Topics covered in the podcast include the reasons why a large majority of people consider the current economic system to be dysfunctional, the five basic things that people throughout the world say they need, the history of the Alliance, how the Alliance functions, and the potential for Ireland to join the WeGO group of governments that are orienting their policy towards well-being (at present, this group comprises Scotland, New Zealand, Wales and Iceland).
Podcast 5: Partnership-based organisation
June 30 2020
Governments around the world are currently rethinking their approach to the economy and reflecting on their overall goals, and this is triggering many questions about how best to structure organisations, large and small, so as to improve our chances of achieving those goals. This podcast includes interviews with people at an international gathering organised by the NGO Metaphorum. They are working on applying the cybernetician Stafford Beer’s Viable Systems Model in different domains in order to help restructure organisations in a way that can maximise the autonomy of the people involved, ensure that vital needs are being met and enable easy communication. Projects range from the UN’s Sustainable Development Goals to a community-based health project in the a UK town. Interviewees include Jon Walker, the co-author (with Angela Espinosa) of the book A Complexity Approach to Sustainability; Ian Kendrick, a strategic innovator; and Mike Bewick, a former senior advisor in the UK’s National Health Service.
3:09 – interview with Jon Walker
9:36 – interview with Ian Kendrick
24:54 – interview with Mike Bewick
Podcast 4: The future of tourism and business travel
May 31 2020
We interview Manuel Grebenjak of the Stay Grounded network, and Professor James Faulconbridge, head of the Organisation Work and Technology Department at Lancaster University, about the future of tourism and business travel in the wake of Coronavirus – bearing in mind the need to urgently reduce travel’s environmental impact – and the effects of the Coronavirus on the cultural norms associated with business travel.
2:00 – Interview with Manuel Grebenjak
19:38 – Interview with Professor James Faulconbridge
Podcast 3: Basic income and the global pandemic struggle
March 31 2020
We speak with Dr Evelyn Forget at the University of Manitoba about her research into the health and social effects of a basic income trial that was held in rural Canada in the 1970s. Then we talk to Paul Harnett and Laura Bannister, who are both directors of the World Basic Income, and who describe why they believe a global per-capita basic income is not only desirable as a way to help address the global pandemic crisis, but entirely possible to achieve.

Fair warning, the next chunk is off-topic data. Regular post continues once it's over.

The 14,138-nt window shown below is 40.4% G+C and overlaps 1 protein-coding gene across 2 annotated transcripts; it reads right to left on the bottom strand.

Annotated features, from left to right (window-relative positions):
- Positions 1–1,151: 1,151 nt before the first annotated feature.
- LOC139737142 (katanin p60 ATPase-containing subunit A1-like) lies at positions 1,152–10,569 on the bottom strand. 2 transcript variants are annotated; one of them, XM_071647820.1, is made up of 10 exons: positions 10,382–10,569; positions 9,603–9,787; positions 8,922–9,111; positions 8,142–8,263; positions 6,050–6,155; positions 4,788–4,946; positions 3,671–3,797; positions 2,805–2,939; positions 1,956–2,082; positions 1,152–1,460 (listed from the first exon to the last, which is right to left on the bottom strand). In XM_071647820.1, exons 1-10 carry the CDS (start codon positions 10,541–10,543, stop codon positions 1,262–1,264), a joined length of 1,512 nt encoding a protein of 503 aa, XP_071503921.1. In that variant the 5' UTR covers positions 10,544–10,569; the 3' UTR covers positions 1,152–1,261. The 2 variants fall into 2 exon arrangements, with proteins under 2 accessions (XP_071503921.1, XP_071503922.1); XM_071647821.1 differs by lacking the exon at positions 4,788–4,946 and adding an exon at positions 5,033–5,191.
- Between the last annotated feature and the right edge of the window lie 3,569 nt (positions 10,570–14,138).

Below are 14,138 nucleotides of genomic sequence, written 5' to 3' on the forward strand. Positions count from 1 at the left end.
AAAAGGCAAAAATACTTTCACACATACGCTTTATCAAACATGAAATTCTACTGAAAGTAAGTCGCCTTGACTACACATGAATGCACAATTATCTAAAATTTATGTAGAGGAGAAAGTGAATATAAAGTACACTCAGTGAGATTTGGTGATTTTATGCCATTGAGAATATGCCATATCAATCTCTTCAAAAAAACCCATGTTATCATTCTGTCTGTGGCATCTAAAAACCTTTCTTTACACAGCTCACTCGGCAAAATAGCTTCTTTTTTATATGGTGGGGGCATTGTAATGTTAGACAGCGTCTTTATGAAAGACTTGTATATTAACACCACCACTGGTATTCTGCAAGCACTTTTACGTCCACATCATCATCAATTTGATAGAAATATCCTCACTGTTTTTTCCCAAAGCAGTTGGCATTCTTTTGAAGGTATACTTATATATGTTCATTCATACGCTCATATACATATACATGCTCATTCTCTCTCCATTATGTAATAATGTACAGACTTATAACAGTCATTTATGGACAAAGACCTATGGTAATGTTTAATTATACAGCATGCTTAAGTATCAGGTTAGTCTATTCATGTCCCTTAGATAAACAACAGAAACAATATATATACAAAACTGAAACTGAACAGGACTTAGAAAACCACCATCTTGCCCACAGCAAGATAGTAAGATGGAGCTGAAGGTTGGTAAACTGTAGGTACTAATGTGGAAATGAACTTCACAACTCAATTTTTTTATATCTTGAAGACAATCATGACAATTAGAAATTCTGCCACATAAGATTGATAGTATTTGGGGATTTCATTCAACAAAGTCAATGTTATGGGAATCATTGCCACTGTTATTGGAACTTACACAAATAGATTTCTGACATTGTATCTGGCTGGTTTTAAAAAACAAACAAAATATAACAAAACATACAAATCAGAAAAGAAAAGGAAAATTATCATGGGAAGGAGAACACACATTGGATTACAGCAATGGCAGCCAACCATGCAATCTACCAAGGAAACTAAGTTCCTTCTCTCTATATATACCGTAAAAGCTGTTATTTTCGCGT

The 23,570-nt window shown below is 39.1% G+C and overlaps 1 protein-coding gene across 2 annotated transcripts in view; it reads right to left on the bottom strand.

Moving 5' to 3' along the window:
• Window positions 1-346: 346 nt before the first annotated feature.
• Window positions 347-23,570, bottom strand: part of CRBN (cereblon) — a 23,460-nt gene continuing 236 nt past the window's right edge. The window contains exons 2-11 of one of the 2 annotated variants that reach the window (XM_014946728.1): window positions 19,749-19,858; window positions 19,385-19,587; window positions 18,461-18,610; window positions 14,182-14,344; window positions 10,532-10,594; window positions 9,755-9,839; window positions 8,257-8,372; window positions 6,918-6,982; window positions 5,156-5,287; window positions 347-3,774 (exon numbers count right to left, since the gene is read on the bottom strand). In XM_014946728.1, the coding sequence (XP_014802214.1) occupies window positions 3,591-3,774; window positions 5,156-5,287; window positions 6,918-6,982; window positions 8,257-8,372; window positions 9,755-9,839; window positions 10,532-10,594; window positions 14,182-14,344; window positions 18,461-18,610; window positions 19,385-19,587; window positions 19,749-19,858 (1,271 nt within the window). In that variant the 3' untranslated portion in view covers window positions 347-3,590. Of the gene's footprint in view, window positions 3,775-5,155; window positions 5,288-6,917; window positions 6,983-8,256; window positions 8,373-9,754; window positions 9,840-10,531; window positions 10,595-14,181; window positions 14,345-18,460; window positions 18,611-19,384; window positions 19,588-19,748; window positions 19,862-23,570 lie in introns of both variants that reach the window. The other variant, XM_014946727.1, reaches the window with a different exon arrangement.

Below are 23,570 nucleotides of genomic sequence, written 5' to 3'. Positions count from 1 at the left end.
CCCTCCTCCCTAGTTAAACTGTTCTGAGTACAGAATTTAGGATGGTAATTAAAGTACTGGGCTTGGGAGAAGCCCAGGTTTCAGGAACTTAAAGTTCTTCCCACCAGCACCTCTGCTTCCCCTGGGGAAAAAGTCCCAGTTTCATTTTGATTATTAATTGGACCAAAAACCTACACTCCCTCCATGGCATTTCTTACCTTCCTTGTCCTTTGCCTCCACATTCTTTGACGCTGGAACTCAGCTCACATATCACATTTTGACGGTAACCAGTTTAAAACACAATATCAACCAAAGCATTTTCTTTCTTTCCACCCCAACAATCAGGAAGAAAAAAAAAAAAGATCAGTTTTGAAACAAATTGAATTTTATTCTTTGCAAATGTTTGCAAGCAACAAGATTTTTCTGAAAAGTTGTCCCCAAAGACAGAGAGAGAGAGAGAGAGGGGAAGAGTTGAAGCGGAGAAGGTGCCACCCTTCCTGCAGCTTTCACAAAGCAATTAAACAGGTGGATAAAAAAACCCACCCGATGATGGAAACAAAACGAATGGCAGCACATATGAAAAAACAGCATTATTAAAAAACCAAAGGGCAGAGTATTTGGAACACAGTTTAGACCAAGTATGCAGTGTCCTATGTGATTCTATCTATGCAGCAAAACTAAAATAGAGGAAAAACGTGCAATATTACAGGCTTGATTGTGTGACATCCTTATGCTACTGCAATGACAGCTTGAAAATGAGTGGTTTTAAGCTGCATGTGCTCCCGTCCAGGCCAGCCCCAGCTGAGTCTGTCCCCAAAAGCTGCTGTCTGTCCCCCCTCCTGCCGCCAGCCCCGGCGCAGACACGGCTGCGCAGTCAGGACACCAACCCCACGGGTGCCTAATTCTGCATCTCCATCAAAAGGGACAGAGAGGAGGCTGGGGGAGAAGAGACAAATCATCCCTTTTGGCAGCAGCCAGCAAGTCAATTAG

1:00 – Introduction
2:00 – Interview with Dr Evelyn Forget
17:17 – Interview with Paul Harnett and Laura Bannister
Podcast 2: Economic and political aspects of enough
February 29 2020
In this podcast we hear a short talk by Anne Ryan on the concept of ‘enough’, from Feasta’s December 7 event ‘Living well in the face of climate and ecological crises’ (which was featured in our first podcast of this series). Then guest host David Somekh of the EHFF interviews two ethicists, Richard Turnbull of the Centre for Enterprise, Markets and Ethics and Henk Den Uijl, policy advisor at NVTZ (Dutch society for board trustees in health and social care), with all three giving their reactions to Anne’s talk.
1:00 – Introduction by David Somekh
5:00 – Anne Ryan’s talk on ‘enough’
20:50 – Richard Turnbull and Henk Den Uijl react to Anne’s talk
Podcast 1: Living well in the face of climate and ecological crises
January 31 2020
This podcast features recordings from a seminar organised by Feasta in Dublin on December 7 2019.
Through a combination of interview-style conversation, presentation and small-group discussion, this event explored the mental and emotional toll of our increasing awareness of climate change and environmental destruction with a view to building up resilience, both personal and community. Speakers and interviewees included psychologist and Feasta trustee John Sharry, Feasta administrator Morag Friel, Extinction Rebellion activist Leontien Friel Darrell, sociology lecturer and Feasta trustee Mark Garavan, social activist and Environmental Pillar representative Theresa O’Donohue, and climate campaigner and journalist John Gibbons.
2:05 – Introduction by John Sharry
6:50 – John Sharry interviews Morag Friel and Leontien Friel Darrell
28:58 – Mark Garavan interviews Theresa O’Donohue and John Gibbons